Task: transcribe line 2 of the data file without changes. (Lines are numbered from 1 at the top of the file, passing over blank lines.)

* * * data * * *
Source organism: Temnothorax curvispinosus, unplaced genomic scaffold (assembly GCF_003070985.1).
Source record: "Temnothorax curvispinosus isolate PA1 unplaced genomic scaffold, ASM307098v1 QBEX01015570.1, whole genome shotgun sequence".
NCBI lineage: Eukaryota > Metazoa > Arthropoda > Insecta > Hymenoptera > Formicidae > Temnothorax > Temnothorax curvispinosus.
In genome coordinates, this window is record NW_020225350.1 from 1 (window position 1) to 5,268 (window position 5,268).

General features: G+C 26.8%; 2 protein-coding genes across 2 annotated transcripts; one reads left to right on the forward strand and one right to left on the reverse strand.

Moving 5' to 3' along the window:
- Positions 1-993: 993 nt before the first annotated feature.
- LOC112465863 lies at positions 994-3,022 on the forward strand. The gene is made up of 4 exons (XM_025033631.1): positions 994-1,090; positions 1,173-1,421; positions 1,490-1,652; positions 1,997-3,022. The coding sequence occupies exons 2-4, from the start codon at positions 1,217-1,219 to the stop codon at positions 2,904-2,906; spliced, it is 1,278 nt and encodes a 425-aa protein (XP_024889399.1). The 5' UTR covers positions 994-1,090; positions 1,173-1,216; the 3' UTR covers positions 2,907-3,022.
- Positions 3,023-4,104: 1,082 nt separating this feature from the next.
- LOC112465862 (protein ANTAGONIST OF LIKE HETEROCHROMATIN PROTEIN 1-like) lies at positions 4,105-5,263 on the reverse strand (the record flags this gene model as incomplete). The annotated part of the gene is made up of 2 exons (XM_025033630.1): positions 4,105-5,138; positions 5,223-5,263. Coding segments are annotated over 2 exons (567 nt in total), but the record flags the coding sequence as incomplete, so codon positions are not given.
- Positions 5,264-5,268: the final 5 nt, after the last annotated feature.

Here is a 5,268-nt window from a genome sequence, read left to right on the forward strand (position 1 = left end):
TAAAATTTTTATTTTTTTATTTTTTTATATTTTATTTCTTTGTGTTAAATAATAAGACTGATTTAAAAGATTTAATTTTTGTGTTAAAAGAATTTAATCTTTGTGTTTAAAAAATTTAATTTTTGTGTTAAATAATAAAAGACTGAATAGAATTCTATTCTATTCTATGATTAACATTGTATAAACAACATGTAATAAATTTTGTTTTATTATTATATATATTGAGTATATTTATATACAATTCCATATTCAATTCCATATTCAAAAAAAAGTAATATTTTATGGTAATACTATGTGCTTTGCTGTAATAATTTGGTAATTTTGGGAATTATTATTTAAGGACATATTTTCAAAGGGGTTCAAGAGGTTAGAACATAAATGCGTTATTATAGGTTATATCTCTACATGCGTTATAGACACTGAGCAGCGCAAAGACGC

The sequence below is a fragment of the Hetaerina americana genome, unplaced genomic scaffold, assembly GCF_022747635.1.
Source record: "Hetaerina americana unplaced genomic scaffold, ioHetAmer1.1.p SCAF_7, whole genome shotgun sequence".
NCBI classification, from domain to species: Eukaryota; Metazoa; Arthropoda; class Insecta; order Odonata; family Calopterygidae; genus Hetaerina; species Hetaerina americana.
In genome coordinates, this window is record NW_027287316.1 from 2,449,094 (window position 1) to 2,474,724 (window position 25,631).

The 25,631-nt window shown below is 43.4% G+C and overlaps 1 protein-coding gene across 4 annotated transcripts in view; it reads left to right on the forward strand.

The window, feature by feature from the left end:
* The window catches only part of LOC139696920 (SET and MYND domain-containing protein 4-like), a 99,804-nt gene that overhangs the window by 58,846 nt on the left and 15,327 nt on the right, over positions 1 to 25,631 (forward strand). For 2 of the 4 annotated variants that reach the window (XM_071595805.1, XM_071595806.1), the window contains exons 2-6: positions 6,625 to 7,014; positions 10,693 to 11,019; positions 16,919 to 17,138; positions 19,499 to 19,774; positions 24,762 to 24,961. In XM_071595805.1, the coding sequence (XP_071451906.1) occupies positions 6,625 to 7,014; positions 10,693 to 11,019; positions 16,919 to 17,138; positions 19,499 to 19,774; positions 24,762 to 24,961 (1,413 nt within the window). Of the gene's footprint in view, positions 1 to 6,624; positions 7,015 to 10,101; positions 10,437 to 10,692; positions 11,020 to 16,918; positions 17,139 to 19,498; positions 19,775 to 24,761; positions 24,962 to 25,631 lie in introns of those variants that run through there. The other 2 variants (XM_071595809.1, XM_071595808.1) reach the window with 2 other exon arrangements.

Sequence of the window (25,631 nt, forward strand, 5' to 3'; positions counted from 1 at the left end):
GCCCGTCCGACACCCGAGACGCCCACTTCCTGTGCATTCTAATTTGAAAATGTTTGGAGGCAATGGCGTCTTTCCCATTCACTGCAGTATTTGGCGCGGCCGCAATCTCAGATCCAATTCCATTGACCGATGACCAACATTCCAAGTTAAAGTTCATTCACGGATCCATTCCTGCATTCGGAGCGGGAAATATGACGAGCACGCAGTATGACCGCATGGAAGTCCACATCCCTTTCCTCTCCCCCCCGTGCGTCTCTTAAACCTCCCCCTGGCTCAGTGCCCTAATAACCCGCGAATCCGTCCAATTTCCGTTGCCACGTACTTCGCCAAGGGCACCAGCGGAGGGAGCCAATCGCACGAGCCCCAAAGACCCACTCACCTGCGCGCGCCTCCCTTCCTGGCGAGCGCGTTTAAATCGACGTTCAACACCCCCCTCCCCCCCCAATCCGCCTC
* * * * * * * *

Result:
Source record: "Temnothorax curvispinosus isolate PA1 unplaced genomic scaffold, ASM307098v1 QBEX01015570.1, whole genome shotgun sequence".